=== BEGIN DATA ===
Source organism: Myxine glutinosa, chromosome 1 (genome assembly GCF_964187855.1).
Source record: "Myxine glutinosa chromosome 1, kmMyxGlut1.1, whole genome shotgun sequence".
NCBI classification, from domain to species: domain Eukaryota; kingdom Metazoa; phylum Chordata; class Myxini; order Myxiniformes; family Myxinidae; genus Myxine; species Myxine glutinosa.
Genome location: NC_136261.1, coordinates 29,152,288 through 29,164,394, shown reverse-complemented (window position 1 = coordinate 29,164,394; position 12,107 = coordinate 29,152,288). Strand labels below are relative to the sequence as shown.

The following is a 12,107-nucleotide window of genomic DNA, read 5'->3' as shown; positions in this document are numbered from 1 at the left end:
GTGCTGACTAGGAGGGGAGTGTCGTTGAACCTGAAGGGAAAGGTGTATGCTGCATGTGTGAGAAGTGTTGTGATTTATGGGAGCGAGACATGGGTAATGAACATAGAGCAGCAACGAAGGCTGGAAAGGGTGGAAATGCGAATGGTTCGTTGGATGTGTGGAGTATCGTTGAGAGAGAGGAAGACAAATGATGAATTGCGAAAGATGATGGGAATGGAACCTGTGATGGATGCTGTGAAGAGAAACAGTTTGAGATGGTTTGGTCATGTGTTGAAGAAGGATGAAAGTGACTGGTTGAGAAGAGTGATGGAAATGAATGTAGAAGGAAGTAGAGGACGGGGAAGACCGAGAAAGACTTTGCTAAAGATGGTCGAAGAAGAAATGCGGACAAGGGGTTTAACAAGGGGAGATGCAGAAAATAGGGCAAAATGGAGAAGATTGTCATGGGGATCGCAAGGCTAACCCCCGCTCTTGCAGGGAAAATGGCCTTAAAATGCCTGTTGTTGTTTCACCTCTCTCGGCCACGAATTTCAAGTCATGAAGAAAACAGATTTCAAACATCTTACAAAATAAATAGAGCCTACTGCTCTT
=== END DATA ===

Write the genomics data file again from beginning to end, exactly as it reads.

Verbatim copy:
Source organism: Myxine glutinosa, chromosome 1 (genome assembly GCF_964187855.1).
Source record: "Myxine glutinosa chromosome 1, kmMyxGlut1.1, whole genome shotgun sequence".
NCBI classification, from domain to species: domain Eukaryota; kingdom Metazoa; phylum Chordata; class Myxini; order Myxiniformes; family Myxinidae; genus Myxine; species Myxine glutinosa.
Genome location: NC_136261.1, coordinates 29,152,288 through 29,164,394, shown reverse-complemented (window position 1 = coordinate 29,164,394; position 12,107 = coordinate 29,152,288). Strand labels below are relative to the sequence as shown.

The following is a 12,107-nucleotide window of genomic DNA, read 5'->3' as shown; positions in this document are numbered from 1 at the left end:
GTGCTGACTAGGAGGGGAGTGTCGTTGAACCTGAAGGGAAAGGTGTATGCTGCATGTGTGAGAAGTGTTGTGATTTATGGGAGCGAGACATGGGTAATGAACATAGAGCAGCAACGAAGGCTGGAAAGGGTGGAAATGCGAATGGTTCGTTGGATGTGTGGAGTATCGTTGAGAGAGAGGAAGACAAATGATGAATTGCGAAAGATGATGGGAATGGAACCTGTGATGGATGCTGTGAAGAGAAACAGTTTGAGATGGTTTGGTCATGTGTTGAAGAAGGATGAAAGTGACTGGTTGAGAAGAGTGATGGAAATGAATGTAGAAGGAAGTAGAGGACGGGGAAGACCGAGAAAGACTTTGCTAAAGATGGTCGAAGAAGAAATGCGGACAAGGGGTTTAACAAGGGGAGATGCAGAAAATAGGGCAAAATGGAGAAGATTGTCATGGGGATCGCAAGGCTAACCCCCGCTCTTGCAGGGAAAATGGCCTTAAAATGCCTGTTGTTGTTTCACCTCTCTCGGCCACGAATTTCAAGTCATGAAGAAAACAGATTTCAAACATCTTACAAAATAAATAGAGCCTACTGCTCTT